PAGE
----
I was sitting on my bed, working on a blog post that never came to fruition and listening to Minnie Riperton’s Greatest Hits album, when a live interlude started playing. The interlude, “Another Moment With Minnie,” is one of the two or three live clips that pepper the album. It follows “You Take My Breath Away”, a duet with George Benson. (I can’t describe how hard it is to describe why I love this song, but I’ve never heard anything like it. More on Minnie’s amazing-ness later).
Still, when the live interlude started playing, I ignored it and continued working on the blog post that never came to fruition. I am a staunch opposer of live recordings of things; in fact, if I’d noticed there were any live bits in the album at all I would have given pause to buying it. I don’t believe in live recordings unless they are absolutely necessary (“Benny and the Jets”, “Baby, I Love Your Way”, and the live Woodstock version of “Suite: Judy Blue Eyes” come to mind. And, of course, the Simon and Garfunkel live in Central Park album…okay, so maybe I make a lot of exceptions.). Time and time again, live recordings that sporadically play on my Pandora stations cause me to Google a way to prevent them from coming up again, because it disturbs the flow. People singing or shouting or whistling in audiences drives me bananas if I’m not actually in said audience. The magic of live music is that it’s happening in a particular moment in time. Who wants to listen to canned improvisation?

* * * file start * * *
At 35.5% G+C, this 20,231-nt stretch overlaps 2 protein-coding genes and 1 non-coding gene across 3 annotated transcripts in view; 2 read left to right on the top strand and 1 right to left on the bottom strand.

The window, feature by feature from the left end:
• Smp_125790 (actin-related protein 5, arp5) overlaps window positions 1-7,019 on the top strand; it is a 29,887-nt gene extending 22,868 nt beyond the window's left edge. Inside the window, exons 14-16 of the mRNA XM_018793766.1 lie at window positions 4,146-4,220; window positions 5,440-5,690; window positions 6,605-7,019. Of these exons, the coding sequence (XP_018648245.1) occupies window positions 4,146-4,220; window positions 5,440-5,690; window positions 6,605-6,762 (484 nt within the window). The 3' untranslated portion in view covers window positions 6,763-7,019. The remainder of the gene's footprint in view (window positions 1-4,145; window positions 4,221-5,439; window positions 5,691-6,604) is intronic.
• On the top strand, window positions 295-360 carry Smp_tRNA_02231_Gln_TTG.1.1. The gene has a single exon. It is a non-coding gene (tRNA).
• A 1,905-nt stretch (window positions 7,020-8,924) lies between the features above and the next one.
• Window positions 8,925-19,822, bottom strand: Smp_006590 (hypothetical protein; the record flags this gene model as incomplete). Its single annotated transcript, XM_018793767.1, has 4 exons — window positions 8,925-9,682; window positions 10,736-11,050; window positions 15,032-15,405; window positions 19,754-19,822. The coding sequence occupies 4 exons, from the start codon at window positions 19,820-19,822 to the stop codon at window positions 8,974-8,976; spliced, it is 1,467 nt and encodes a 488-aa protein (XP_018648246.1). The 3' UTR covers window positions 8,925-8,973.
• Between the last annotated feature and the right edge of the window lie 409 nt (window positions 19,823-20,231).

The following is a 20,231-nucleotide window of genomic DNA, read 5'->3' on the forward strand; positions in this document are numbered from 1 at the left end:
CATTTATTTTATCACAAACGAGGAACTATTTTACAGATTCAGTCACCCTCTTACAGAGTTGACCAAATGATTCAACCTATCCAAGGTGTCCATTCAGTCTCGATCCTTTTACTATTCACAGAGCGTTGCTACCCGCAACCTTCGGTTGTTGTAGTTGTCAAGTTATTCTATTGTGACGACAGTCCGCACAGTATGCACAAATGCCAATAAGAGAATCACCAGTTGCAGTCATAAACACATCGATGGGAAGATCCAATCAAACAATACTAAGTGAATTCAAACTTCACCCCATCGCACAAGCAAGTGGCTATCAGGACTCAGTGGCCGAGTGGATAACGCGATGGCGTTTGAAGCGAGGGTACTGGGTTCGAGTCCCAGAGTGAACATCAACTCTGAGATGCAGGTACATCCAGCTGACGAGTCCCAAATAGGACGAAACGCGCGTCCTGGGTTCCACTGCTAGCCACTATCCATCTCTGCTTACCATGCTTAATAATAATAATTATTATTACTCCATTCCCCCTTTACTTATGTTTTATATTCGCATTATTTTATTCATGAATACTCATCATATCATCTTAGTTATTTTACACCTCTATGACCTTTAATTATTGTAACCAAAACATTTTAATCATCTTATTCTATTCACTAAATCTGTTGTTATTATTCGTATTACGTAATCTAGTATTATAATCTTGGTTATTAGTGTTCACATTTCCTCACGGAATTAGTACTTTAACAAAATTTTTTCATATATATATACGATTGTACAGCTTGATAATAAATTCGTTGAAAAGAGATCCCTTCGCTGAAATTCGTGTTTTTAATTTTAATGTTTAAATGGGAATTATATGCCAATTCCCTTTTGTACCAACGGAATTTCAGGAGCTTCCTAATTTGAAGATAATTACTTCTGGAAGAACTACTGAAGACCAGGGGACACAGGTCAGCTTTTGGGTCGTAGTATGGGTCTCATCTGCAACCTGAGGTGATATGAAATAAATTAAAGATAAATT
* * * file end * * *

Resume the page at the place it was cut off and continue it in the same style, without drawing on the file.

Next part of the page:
Sorry–end rant. I’ve never actually sat down and thought about why live recordings of things irk me. But I suppose that is why–the canned spontaneity of it all.
Anyway, I’m listening to Minnie Riperton and subconsciously eye-rolling at the thought of being made to think I’m at a concert that happened 30+ years ago when in reality I’m sitting on a tiny bed in a tiny room, working on a blog post that never came to fruition, and suddenly I hear Minnie say something about reincarnation. All the blood rushes to my brain. I stop what I’m doing, reach over, pick up the needle, and do my best to rewind it the old-fashioned way: by studying the grooves in the vinyl and gingerly placing the needle back down.
This is what she says:
Thank you very much. I’m glad you enjoyed that. People do talk about reincarnation…that sounds pretty good. But, I don’t recollect anything prior to this, and I don’t know about you, I haven’t gotten a message yet saying I’m coming back…so i intend to have a great time while I’m here, and I think you should too.
I’m not exactly sure what year she said this. The way that she says it makes me believe it must have been after January 1976, which is when she was diagnosed with breast cancer, had a double mastectomy, and was given six months to live because the cancer had spread. She surpassed this, of course, going on to live for another three years, perform, and make music. She died in the summer of 1979, only 31 years old.